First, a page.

Black Friday’s Supply Chain Problems Are Really Labor Problems

The media is once again commemorating Black Friday by
running stories intended to answer any question that might be Googled by
someone who is ready to shop. The Washington Post can tell you what time
stores will be open and where to snag
the best deals.  A New Hampshire
outlet took
strategy tips from a woman who will wear a “Black Friday Queen” t-shirt
while she shops until she “cannot see.” As of Monday, The New York Times had
already begun counting down to an upcoming sale on the Nintendo Switch
(although the union for the Times’ dedicated consumerism writers at The
Wirecutter chose this weekend for a strike). It would all feel quite
routine if it weren’t for the looming sense that Covid-19 has
conspired to ruin the long-standing American tradition of collectively mobbing
the mall.
In the months leading up to this dedicated shopping season, experts
have warned of ongoing supply chain disruptions that could ruin the holidays—or
at least make packages arrive late. The Economist detailed the emerging
“shortage
economy” that could impact global growth; The Wall Street Journal
said there aren’t
enough truckers to deliver packages (which is only partially true, but
more on that below). The crisis has been forecast for some time: Back in
July, the White House noted that businesses weren’t able to hire enough workers
and were
also running out of things to sell. As far as winter shopping goes,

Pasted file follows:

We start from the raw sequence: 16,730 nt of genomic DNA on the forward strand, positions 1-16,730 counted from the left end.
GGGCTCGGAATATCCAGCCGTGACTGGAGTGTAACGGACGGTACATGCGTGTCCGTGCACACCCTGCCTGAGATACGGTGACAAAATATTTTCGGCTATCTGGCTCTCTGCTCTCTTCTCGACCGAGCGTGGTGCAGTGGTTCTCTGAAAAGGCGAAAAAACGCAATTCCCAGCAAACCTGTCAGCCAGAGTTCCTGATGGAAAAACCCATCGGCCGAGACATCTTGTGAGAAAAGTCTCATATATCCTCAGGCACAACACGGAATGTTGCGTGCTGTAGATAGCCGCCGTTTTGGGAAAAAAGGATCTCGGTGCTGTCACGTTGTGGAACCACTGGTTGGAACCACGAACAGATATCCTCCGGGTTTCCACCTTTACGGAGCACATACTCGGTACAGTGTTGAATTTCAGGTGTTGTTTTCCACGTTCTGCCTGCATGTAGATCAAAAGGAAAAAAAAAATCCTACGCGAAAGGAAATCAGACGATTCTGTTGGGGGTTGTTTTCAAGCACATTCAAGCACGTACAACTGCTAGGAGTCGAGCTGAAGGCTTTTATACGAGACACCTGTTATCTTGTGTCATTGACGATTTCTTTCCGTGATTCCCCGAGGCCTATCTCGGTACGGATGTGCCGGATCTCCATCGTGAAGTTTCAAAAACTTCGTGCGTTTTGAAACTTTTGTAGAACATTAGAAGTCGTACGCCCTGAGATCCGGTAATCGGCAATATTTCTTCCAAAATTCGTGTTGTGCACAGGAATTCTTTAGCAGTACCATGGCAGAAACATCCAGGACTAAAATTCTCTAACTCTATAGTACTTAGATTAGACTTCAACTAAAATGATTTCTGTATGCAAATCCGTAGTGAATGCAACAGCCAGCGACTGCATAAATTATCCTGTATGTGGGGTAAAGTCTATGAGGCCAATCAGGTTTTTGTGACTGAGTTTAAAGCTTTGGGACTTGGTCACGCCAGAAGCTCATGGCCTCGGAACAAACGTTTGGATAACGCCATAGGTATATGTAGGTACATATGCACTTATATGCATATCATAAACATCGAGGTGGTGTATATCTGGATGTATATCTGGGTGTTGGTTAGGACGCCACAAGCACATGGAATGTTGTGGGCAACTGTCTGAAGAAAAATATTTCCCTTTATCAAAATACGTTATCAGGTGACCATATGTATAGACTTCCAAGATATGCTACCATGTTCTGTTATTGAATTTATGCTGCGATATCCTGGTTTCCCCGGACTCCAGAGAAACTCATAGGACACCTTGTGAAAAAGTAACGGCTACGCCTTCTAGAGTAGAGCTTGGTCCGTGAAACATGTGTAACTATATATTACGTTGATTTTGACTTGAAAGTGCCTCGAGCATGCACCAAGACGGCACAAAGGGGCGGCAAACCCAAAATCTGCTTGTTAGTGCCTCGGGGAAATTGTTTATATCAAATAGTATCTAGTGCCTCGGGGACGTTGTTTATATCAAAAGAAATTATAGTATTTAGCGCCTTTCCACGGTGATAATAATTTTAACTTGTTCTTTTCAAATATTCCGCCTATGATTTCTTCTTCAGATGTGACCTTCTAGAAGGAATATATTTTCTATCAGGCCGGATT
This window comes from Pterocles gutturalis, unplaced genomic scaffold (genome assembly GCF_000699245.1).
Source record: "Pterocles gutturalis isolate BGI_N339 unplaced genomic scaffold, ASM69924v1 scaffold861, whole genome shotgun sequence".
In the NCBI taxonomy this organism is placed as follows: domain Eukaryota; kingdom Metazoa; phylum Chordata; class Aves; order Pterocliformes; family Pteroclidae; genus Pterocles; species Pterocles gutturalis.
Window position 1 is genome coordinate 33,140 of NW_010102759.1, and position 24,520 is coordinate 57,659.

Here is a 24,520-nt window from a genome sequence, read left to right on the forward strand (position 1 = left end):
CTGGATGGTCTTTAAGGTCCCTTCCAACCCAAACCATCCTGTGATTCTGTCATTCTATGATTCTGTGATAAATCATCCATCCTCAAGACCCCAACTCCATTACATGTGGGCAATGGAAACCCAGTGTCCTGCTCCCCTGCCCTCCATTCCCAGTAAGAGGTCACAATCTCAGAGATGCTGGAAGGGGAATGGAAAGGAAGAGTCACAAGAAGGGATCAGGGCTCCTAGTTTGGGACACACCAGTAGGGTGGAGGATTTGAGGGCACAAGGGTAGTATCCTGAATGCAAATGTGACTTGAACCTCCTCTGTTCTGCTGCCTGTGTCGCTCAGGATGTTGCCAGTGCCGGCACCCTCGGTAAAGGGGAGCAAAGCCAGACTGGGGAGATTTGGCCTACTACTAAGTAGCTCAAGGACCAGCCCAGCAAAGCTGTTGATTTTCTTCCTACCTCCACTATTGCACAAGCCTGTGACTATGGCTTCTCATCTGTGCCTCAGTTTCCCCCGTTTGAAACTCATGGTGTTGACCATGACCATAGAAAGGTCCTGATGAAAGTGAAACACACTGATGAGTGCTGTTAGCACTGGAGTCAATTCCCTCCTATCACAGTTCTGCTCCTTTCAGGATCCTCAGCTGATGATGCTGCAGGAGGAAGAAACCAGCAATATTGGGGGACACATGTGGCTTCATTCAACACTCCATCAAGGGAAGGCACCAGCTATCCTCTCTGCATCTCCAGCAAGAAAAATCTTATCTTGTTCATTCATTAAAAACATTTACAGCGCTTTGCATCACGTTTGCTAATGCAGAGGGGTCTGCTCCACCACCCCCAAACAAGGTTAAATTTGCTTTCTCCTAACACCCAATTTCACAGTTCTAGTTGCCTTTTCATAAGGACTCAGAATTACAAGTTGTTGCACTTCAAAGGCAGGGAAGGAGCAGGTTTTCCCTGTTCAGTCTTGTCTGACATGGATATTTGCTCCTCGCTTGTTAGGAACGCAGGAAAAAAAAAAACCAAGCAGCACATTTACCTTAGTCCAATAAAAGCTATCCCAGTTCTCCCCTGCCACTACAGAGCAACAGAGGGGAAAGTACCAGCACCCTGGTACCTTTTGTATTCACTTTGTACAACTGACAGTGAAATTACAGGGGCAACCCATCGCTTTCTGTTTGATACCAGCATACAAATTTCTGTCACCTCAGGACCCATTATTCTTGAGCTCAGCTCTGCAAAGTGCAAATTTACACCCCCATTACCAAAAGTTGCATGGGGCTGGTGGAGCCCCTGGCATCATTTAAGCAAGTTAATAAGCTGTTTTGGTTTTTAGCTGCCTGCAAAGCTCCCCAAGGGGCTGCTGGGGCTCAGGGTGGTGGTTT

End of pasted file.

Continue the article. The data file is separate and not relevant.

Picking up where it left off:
consumers are told to expect less of a selection for a significantly higher
price. 

But the
pandemic exacerbated issues that have been roiling on for some time. The
problem stems in part from the fact that, since the 1970s, product components
have been outsourced
and subcontracted until several different companies might be creating each
piece of any given gadget for the lowest price. And like the worker shortages that have beset the medical
and service
industries, there are endemic reasons why it’s getting harder for Americans to find whatever they
want as soon as they’re hit by the desire: At a number of crucial links in the
supply chain, it seems the systematic dismantling of entire workforces has
contributed to the problem quite a bit.
If stores that might have previously catered to
Thanksgiving-eve shoppers who arrive at the mall as soon as they clear their
plates of turkey aren’t
able to keep the same hours, it might be because the retail associates they
rely on have walked off the job. They may have done so because they were sick
of years working 15-hour
shifts under extreme duress for minimum wage, without overtime or paid time
off, even before the threat of a pandemic. The warehouse workers who package
goods at Amazon, dodging dangerous
robots, are said to be “endangering”
the company’s quick turnaround times—a problem created by Amazon itself when
it built
its model on churning through workers but
didn’t consider what would happen if it ran
out of new bodies to throw into its grinding machine.  When it comes to the workforce that moves those sundries
from ports to warehouses, despite reports of a “truck driver shortage,” there
are actually plenty of licensed drivers around. But the industry has a massive
retention problem because the companies that train and employ them, according
to a recent story in Time, routinely misrepresent how much those
workers could make. By the end of 2020, per the American Trucking Institute, nine out of 10 drivers working for large
companies left within the space of a year; as Time reported, some of